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Guest Review: ‘The Scarlet Letter’

Manga Classics Scarlet Letter

Here is another guest review by manga expert Erica Friedman.

The Scarlet Letter
Written by Nathaniel Hawthorne, Adapted by Crystal Chan, Illustrated by SunNeko Lee
Manga Classics
Rated Z+, for Teens (age 14+), Grade 9-10

Have you ever wondered what Nathaniel Hawthorne’s “The Scarlet Letter” might be like if the Reverend Dimmesdale was in the least bit sympathetic? The Manga Classics version takes on this challenge with eyes wide open and a little bit of flair and in the end, Hawthorne’s classic ends up being much more readable than I remember it.

The Manga Classics edition of Hawthorne’s tabloid headline-turned-novel is, in a word, beautiful. Every instance of Hester Prynne’s embroidered ‘A’ is rendered in a striking scarlet on black and white pages, making it stand out in just the way it might be presumed to have stood out from the townspeople’s somber clothing. This really drives home just how much of a physical mark that letter would have been. SunNeko Lee’s art does real justice to the embroidery which likewise would have been an affront to the people of Salem. As a visual cue for readers, the use of color and art in this one simple letter. is…stunning.

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Lee’s art is, in fact, the stand-out feature of the book, rendering what I remember as a tiresome allegory into a readable piece of tabloid fiction. Hester Prynne is lovely and serene in the face of her implacable enemies, while the respective specters of the puritan Theocracy and her own past in the forms of Bellingham and Chillingsworth dominate the page. Lee takes some liberty in the portrayal of Reverend Dimmesdale which doesn’t change the story…but significantly changes the reader’s perspective on the story. Arthur Dimmesdale as a younger, decidedly emo, man is the change this tale needed.

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Chan’s adaptation is well-done, with one exception. I’m not sure why Manga Classics added a line portraying Hawthorne as some kind of proto-feminist. It doesn’t work and feels wholly out of place. One hopes a teacher would be able to point that out. The introduction, which is a study on the tedium of a clerk’s life and the fictitious (but common literary trope) of the circumstances by which he “came into possession of” the original Scarlet Letter is handled more accurately to the text (although without the repeated acknowledgement of a former survey office clerk that clogs up both the book’s open and its close).

Overall, Manga Classics’ iteration of this novel is better than Hawthorne’s writing deserves. Whether or not it could stand in for the actual text would have to be determined by the teacher. If the teaching is to focus on allegory and Puritan life it will do; if, however, the intent is to introduce students to the sounds and feel of 19th-century American literature, it might be too pleasant an experience.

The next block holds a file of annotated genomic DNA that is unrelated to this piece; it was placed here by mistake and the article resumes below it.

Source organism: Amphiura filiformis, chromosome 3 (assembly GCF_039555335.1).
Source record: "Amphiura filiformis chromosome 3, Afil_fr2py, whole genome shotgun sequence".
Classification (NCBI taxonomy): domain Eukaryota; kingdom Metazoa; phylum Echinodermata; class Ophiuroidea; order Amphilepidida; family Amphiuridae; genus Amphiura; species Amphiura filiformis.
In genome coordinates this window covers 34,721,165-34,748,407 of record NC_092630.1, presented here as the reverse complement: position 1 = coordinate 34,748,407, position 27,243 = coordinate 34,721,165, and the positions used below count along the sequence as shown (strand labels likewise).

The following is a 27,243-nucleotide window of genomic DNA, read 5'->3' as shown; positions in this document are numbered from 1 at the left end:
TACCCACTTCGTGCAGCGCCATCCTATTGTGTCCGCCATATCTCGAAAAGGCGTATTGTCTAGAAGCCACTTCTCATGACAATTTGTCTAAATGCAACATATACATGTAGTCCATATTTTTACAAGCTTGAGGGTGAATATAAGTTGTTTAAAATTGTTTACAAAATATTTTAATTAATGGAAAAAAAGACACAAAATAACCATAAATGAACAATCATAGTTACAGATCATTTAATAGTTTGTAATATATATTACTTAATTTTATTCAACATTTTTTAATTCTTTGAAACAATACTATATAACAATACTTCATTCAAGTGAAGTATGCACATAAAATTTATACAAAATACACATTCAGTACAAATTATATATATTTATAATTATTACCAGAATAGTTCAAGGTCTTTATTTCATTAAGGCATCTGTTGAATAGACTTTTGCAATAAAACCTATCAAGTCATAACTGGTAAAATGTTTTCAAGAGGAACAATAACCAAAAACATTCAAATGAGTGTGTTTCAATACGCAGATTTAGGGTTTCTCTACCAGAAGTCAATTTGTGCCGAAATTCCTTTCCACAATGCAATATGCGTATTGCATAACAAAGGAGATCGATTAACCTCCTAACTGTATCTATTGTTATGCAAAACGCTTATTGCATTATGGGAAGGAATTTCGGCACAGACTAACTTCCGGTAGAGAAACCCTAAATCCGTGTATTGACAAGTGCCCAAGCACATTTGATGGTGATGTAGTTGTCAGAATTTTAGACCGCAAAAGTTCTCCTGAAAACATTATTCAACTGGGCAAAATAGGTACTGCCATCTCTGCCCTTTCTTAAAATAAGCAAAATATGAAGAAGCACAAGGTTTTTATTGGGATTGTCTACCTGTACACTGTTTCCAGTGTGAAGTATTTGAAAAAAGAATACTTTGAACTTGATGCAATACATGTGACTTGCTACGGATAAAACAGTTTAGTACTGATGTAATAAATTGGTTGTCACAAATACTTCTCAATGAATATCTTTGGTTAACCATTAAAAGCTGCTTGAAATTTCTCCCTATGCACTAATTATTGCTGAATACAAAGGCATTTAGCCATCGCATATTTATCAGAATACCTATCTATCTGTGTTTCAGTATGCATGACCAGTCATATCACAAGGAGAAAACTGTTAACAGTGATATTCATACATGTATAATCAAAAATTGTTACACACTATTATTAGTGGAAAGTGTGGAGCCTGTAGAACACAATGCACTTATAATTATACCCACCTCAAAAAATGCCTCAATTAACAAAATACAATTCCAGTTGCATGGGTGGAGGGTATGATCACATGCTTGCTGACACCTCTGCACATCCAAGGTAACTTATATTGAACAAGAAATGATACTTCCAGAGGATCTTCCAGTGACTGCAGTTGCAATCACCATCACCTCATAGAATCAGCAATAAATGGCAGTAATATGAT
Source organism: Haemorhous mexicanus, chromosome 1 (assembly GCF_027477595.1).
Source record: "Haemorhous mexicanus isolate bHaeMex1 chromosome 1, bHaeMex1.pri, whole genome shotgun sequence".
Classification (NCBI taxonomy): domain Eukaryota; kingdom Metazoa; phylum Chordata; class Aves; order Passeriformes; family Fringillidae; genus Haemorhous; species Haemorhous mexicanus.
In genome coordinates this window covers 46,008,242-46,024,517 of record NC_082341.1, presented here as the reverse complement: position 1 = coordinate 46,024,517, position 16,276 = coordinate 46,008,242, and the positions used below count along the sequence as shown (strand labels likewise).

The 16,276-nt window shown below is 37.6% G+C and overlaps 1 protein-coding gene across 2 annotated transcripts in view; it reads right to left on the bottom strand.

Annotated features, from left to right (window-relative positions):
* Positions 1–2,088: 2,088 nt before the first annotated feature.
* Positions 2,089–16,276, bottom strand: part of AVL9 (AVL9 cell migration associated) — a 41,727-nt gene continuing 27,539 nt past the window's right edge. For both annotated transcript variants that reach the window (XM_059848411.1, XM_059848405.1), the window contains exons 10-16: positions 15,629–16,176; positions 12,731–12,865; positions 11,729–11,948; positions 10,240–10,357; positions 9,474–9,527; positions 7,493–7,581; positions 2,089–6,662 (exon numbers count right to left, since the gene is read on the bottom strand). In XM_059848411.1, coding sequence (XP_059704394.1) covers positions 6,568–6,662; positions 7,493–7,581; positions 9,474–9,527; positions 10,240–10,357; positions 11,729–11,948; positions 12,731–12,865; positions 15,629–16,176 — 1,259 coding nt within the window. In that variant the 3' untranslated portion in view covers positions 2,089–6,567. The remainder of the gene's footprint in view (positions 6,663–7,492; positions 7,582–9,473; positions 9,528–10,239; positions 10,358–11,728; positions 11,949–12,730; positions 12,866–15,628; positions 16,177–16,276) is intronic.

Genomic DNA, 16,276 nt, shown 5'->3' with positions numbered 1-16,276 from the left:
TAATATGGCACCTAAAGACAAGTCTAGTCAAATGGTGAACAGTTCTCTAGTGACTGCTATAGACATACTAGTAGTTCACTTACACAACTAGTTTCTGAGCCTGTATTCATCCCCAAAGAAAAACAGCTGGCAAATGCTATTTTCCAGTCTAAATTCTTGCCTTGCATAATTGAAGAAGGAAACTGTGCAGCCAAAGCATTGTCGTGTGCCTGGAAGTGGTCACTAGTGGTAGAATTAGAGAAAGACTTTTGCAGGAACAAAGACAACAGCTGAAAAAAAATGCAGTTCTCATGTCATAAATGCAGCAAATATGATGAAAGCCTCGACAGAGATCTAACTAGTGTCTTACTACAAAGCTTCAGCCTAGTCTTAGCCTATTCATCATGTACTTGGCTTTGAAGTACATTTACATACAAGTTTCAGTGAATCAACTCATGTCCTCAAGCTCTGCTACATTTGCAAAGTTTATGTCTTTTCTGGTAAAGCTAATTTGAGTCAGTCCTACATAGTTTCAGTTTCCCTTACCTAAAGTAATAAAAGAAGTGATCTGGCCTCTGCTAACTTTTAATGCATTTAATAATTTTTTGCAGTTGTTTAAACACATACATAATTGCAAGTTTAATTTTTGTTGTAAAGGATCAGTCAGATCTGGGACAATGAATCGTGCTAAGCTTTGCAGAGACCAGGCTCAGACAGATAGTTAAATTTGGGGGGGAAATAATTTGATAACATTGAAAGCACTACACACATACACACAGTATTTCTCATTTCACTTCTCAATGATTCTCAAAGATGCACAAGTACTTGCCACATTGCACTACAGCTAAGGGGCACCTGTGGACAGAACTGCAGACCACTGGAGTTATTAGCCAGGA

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About: Erica Friedman holds an MLS from Rutgers University and writes about and reviews manga on Okazu.

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Brigid Alverson About Brigid Alverson

Brigid Alverson, the editor of the Good Comics for Kids blog, has been reading comics since she was 4. She has an MFA in printmaking and has worked as a book editor and a newspaper reporter; now she is assistant to the mayor of Melrose, Massachusetts. In addition to editing GC4K, she writes about comics and graphic novels at MangaBlog, SLJTeen, Publishers Weekly Comics World, Comic Book Resources, MTV Geek, and Good E-Reader.com. Brigid is married to a physicist and has two daughters in college, which is why she writes so much. She was a judge for the 2012 Eisner Awards.

Comments

  1. A “tiresome allegory?” A manga version which is “better than Hawthorne’s writing deserves?”
    I have no objection to creating imaginative and artistic comic versions of classics, but it is unnecessary and unjustified to dismiss the original works as worthless. There are plenty of legitimate ways to critique Hawthorne’s novel; not every reader will like it. However, the casual assumption that young people cannot “relate” to anything written in language that is not contemporary, or that reflects values which they don’t share, is sad. This attitude exemplifies a serious educational and cultural problem.

  2. If any reader of SLJ still cares about literature, I ask her to please return to The Scarlet Letter and to try to read it with the attention and effort which it demands. Then read this blog again and ask yourself if the following quotes do or do not help students to respect and struggle with works of art which maybe outside their immediate experiences or their range of familiar language:
    “…a tiresome allegory into a readable piece of tabloid fiction.”
    “Manga Classic’s iteration…is better than Hawthorne’s writing deserves.”
    “It (reading the manga version) might be too pleasant an experience.”

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